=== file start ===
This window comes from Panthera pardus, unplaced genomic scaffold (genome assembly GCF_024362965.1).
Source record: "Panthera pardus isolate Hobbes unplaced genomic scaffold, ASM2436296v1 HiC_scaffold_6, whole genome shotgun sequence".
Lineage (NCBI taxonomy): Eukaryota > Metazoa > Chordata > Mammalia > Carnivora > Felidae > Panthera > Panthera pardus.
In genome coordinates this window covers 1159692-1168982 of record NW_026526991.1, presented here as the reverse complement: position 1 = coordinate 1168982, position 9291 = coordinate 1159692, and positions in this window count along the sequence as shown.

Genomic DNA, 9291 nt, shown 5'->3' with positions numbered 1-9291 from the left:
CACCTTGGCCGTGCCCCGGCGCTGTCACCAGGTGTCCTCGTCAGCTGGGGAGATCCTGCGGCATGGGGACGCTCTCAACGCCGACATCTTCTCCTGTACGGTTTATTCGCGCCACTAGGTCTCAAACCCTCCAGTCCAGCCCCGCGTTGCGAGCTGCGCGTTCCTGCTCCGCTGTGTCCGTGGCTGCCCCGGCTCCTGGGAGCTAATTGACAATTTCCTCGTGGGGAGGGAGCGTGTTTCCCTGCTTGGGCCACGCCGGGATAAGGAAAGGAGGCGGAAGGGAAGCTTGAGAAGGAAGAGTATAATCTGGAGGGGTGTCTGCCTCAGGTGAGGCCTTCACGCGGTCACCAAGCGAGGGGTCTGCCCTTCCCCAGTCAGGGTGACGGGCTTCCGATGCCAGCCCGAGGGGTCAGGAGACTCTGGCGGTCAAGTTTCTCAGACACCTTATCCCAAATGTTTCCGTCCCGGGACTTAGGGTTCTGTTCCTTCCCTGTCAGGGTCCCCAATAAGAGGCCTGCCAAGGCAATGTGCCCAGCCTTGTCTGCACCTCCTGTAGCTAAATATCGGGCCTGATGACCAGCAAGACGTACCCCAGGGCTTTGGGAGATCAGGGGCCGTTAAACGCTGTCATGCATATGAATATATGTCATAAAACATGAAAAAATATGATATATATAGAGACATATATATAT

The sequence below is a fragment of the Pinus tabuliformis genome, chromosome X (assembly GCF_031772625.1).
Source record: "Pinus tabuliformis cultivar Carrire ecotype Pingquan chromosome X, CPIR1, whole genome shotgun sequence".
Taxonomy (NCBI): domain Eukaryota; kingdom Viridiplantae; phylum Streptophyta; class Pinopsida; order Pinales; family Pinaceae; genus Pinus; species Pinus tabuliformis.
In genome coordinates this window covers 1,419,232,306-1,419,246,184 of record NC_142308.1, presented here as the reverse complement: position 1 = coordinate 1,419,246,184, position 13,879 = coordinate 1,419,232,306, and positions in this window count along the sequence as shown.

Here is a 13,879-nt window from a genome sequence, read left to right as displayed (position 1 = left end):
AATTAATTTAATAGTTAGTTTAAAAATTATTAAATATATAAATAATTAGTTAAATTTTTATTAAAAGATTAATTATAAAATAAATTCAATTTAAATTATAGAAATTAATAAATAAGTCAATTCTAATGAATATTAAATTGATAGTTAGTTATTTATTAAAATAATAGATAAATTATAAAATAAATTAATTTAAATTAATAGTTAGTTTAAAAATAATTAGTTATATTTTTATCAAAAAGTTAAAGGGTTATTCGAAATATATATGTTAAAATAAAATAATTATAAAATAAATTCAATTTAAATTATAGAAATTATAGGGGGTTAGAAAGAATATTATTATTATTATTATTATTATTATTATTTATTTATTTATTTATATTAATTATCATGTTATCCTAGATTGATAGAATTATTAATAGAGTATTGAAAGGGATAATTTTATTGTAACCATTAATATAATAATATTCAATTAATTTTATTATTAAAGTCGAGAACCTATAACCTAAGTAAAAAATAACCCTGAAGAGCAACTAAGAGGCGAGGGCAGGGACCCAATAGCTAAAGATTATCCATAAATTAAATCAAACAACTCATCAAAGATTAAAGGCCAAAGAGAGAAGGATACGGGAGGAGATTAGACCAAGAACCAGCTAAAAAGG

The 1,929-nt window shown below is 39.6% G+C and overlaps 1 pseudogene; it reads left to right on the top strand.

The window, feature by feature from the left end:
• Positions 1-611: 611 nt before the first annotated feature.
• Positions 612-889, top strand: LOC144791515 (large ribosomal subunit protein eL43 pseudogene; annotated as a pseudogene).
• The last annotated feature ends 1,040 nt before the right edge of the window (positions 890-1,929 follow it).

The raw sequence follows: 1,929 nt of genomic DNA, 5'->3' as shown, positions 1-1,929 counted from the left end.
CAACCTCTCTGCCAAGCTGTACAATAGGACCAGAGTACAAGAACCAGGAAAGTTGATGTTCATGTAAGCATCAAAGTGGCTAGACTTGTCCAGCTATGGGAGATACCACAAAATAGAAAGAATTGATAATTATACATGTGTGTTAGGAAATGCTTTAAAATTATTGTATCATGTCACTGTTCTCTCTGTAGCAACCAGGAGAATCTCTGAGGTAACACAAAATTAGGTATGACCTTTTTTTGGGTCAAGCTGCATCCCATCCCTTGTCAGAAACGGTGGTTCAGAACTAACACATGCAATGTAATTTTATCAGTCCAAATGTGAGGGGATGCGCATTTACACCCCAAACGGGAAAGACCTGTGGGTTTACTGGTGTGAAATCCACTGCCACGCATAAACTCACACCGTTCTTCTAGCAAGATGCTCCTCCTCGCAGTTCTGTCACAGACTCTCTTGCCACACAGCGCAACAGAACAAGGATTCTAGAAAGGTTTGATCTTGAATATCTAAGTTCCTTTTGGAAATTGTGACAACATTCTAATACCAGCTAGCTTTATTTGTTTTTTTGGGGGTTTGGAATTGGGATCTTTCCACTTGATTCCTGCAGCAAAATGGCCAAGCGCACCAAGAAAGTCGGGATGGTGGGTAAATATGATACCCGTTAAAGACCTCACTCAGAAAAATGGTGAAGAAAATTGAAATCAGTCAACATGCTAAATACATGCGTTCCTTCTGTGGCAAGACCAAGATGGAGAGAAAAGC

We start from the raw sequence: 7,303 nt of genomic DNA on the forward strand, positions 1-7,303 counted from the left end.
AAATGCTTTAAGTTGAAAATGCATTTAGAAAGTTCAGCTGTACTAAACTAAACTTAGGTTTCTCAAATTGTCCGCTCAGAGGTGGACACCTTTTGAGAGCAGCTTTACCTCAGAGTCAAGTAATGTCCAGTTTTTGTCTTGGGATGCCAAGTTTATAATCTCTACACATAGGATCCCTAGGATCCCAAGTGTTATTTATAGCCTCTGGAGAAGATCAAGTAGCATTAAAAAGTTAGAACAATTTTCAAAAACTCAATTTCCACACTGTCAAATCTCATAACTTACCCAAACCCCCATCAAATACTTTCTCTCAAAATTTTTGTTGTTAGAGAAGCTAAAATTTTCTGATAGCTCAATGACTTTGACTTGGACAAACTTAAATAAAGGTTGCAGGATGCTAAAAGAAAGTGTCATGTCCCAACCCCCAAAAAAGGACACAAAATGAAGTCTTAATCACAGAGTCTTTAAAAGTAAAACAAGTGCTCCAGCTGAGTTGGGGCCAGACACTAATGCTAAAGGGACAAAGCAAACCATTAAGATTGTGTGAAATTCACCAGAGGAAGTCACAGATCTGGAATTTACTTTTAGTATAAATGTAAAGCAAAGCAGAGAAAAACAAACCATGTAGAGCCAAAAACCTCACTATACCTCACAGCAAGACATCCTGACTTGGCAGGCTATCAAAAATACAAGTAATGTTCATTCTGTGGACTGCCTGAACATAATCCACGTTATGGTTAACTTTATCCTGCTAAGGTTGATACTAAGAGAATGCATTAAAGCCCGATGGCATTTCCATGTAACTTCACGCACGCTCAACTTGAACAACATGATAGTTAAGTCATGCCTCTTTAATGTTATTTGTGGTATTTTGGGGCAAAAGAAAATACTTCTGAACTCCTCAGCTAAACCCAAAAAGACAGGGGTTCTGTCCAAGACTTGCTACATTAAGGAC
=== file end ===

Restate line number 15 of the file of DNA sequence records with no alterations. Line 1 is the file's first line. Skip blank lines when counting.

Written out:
• Positions 1-611: 611 nt before the first annotated feature.